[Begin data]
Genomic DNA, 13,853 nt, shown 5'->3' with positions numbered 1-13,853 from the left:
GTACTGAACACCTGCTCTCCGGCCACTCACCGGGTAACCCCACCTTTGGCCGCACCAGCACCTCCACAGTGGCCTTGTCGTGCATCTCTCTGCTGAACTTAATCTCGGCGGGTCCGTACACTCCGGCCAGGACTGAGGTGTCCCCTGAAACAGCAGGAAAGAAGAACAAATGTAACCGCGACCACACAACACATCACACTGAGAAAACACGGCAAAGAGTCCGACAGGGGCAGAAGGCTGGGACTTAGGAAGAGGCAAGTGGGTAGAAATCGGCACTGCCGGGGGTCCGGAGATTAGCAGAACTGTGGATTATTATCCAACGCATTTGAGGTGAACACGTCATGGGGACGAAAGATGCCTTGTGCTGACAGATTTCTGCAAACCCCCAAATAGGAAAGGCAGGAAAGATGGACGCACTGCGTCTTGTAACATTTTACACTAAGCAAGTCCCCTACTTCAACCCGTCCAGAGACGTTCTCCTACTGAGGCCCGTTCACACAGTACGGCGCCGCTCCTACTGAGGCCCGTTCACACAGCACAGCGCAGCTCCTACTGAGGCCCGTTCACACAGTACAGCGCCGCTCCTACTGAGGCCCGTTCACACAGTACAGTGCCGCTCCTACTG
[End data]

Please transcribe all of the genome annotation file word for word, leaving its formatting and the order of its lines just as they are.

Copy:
Genomic DNA, 13,853 nt, shown 5'->3' with positions numbered 1-13,853 from the left:
GTACTGAACACCTGCTCTCCGGCCACTCACCGGGTAACCCCACCTTTGGCCGCACCAGCACCTCCACAGTGGCCTTGTCGTGCATCTCTCTGCTGAACTTAATCTCGGCGGGTCCGTACACTCCGGCCAGGACTGAGGTGTCCCCTGAAACAGCAGGAAAGAAGAACAAATGTAACCGCGACCACACAACACATCACACTGAGAAAACACGGCAAAGAGTCCGACAGGGGCAGAAGGCTGGGACTTAGGAAGAGGCAAGTGGGTAGAAATCGGCACTGCCGGGGGTCCGGAGATTAGCAGAACTGTGGATTATTATCCAACGCATTTGAGGTGAACACGTCATGGGGACGAAAGATGCCTTGTGCTGACAGATTTCTGCAAACCCCCAAATAGGAAAGGCAGGAAAGATGGACGCACTGCGTCTTGTAACATTTTACACTAAGCAAGTCCCCTACTTCAACCCGTCCAGAGACGTTCTCCTACTGAGGCCCGTTCACACAGTACGGCGCCGCTCCTACTGAGGCCCGTTCACACAGCACAGCGCAGCTCCTACTGAGGCCCGTTCACACAGTACAGCGCCGCTCCTACTGAGGCCCGTTCACACAGTACAGTGCCGCTCCTACTG